There wasn’t a big debate about continuing to the summit, because there was nothing that could be done for him. The Serbian team was handling the recovery of the body. However, some people turned back because of the problems with the fixed lines, or because they ran out of oxygen quite early. When the Norwegians reached the top of the fixed lines, one of them, Øystein [Stangeland], decided to return to high camp. He didn’t feel this was his day. It takes a lot of courage to return down when the summit is in reach, instead of keeping going.
How did Skog feel during the ascent?
Very good. She hardly used any of her oxygen. In fact, on the way up to the summit, she left some oxygen on the route for her husband.
Tell me about the descent.
Lars and Cecilie summited around 5:30 p.m. When they left the top around 6 p.m., they were the second and third to start on the descent that day. Rolf was 50 to 100 vertical meters below the top, and Cecilie and Lars met him after some 20 minutes on their way down. He decided to head down with Cecilie and Lars because he felt the Norwegian mission had been accomplished. On the way down, they reached the top of the fixed ropes above the Bottleneck. Before Rolf started abseiling, he told Lars to look after his wife. At this time, it was still light, but it gradually became darker. They came to an icy traverse near the top of the Bottleneck.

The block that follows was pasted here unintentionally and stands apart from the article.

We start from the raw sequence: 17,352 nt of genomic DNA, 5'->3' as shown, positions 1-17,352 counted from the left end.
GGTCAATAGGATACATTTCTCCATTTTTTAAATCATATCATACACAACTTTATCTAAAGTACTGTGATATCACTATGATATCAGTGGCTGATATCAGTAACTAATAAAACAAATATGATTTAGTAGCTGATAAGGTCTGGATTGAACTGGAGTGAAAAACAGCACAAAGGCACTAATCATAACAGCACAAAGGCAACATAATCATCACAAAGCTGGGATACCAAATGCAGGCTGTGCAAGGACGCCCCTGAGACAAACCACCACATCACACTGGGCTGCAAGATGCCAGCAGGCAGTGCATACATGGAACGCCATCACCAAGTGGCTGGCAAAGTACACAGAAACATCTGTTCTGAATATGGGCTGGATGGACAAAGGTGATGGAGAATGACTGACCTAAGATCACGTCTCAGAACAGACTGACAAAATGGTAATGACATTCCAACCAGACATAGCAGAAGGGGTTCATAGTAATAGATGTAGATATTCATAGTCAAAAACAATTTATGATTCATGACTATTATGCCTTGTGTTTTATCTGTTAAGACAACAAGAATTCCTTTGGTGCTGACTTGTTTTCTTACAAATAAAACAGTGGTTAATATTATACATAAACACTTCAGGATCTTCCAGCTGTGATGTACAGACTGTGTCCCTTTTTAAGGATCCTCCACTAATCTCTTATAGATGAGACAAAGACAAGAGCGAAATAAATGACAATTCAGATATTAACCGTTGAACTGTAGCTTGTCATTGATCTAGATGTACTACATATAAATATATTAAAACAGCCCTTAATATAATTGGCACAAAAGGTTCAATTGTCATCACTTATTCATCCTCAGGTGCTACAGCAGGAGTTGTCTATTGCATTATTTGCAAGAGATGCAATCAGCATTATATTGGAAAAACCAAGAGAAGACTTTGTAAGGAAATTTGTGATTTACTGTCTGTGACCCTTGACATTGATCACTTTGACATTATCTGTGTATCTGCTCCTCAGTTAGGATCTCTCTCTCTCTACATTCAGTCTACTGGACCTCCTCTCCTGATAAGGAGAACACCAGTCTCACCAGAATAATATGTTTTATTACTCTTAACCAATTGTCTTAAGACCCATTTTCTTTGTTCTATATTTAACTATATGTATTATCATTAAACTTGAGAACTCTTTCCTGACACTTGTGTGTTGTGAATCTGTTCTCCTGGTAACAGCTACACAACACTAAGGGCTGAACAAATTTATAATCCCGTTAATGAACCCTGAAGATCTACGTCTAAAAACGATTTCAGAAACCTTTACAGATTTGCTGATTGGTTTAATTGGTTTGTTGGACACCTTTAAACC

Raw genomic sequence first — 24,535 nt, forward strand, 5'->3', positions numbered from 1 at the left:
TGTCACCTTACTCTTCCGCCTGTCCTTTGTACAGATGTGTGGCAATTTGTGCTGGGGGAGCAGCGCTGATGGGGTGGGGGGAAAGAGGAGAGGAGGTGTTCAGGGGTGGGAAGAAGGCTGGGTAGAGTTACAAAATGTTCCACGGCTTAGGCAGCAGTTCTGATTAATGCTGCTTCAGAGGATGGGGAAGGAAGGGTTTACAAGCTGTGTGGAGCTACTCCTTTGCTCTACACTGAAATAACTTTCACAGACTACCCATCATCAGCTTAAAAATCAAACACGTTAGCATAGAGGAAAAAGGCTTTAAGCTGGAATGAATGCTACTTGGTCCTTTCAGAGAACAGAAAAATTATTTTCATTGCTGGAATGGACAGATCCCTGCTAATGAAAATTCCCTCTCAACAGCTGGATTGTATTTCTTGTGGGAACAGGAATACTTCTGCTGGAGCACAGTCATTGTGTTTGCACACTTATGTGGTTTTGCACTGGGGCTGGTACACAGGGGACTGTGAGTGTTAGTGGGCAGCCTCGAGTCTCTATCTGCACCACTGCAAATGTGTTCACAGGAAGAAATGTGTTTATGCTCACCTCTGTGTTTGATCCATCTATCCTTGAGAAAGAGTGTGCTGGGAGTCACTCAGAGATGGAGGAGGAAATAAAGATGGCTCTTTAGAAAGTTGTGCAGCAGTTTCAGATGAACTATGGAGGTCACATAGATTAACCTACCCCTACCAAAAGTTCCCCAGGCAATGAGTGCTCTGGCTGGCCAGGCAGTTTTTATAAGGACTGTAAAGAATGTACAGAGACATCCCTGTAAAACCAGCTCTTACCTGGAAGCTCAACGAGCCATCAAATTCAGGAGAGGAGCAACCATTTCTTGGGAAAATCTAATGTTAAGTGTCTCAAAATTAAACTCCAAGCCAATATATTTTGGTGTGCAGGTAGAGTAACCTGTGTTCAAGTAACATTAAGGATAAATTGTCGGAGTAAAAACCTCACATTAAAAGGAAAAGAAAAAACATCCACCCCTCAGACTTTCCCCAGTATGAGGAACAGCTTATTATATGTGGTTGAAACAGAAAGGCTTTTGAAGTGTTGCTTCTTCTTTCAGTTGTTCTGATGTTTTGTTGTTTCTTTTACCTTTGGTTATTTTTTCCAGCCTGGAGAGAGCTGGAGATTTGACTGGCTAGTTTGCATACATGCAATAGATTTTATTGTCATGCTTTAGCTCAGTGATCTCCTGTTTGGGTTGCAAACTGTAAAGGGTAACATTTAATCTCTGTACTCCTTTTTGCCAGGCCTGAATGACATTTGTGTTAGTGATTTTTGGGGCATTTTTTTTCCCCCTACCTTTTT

Rolf was the first to abseil, and Cecilie came second. When she reached the traverse, she saw that Rolf was 50 to 100 meters ahead of her. After a few meters, she reached a stance with ice screws. Then something happened. Cecilie felt the rope pull and the ground vibrate. She looked over, and Rolf’s headlamp light was gone. When Lars came down after a while, they both understood what had happened to Rolf.
The icefall also swept away the fixed ropes. Cecilie had carried an extra 100-meter Kevlar rope. She and Lars used it to abseil down the rocky part on the left side of the Bottleneck. They didn’t continue on the traverse. They left the rope and hoped other climbers above would find it and use it. They reached high camp around 11 p.m.
After the loss of Bae, how did Cecilie manage to stay calm enough to descend without the fixed ropes?
She hasn’t said much about this to me, but one thing she did say was that Lars was acting like a rock—taking care of her like Rolf had asked him to do. Plus, both Cecilie and Lars understood what needed to be done. I can only imagine how she felt.
When did Skog and Bae marry?
They married on May 12, 2007.
With a total of 11 people dead, this accident has stirred up tremendous controversy. Many people are blaming inadequate equipment, inexperienced climbers, and late-in-the-day top-outs. What is the stance of the Norwegian team?
The Norwegians don’t blame anyone. They see it as a terrible accident and don’t feel any rage. It was just pure bad luck. Rolf had always dreamed of K2. He just was at the right place at the wrong time.
Would Cecilie ever go back to K2?
Speaking for myself only, I think Cecilie is finished with high mountains. She’s had enough. But you never know what will happen one to two years from now. It’s only been a few weeks since the accident.